Clive Crook is a Bloomberg View columnist and writes editorials on economics, finance and politics. Prior to this, he served as a senior editor at The Atlantic, and as the chief Washington commentator for Financial Times. He worked for more than 20 years at The Economist, as economics correspondent, Washington correspondent, economics editor, and deputy editor. In that last role he guided the magazine’s editorial line across its interests in business, politics, and international relations. He previously served as an official in the British finance ministry and the Government Economic Service.
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Supporting Trump is an act of class protest -- not just over hard economic times, the effect of immigration on wages or the depredations of Wall Street, but also, and perhaps most of all, over lack of respect. That's something no American, with or without a college degree, will stand for.
It's a shame that he'll have to bring the ceiling down for the country to declare him a failure. What he says ought to have been enough. But it's remarkable how helpful incompetent opponents can be.
The idea that Donald Trump might be a good president seems as unlikely as the idea that he would win the election. Yet, as we see, strange things sometimes happen.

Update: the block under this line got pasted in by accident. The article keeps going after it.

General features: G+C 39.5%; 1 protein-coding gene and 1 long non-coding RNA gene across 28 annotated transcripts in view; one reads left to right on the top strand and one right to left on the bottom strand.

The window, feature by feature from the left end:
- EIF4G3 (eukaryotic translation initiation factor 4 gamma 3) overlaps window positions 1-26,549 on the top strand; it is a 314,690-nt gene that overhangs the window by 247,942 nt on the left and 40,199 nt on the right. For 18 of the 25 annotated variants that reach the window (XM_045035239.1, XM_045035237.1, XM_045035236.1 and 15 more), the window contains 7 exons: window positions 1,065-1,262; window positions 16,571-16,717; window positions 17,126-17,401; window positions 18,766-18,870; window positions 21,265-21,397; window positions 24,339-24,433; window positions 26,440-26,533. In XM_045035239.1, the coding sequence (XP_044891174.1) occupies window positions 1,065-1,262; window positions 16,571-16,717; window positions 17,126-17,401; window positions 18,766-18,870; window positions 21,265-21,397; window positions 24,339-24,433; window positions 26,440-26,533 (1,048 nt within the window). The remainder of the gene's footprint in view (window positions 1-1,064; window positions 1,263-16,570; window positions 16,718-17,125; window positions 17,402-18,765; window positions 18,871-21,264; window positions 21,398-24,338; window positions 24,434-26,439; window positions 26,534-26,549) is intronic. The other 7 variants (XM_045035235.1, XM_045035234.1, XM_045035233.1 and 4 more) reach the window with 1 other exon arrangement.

Theories of the rise of Donald Trump too often rely on the anger, bigotry and general backwardness of his supporters.
Trump isn't opposing democracy or promising to scrap the Constitution. He isn't calling for an expansion of state power. He isn't summoning the nation's collective will to purge imaginary enemies at home or abroad.
Democrats, presumably craving a respite from discussing health-care reform, are having one of their periodic fights over how liberal to be. With confidence in the government’s competence and integrity at low ebb, many in the party believe that the time is right for a decisive shift to the left.
Democracies that work make space for disagreement. You can disagree with somebody in the strongest terms, believing your opponents to be profoundly or even dangerously mistaken.
Ethnic nationalism is much more to be feared. Civic nationalism, at levels commonly observed, is a good thing. In the rise of the Independence Party, which wants Britain to leave the EU, I see some of both – a point I'll come back to.
The U.K. and the EU have clear opportunities to advance their most important goals.
The chance of a soft exit has improved, but not for the reason you think.
The leaders of France and Germany have different ambitions for Europe.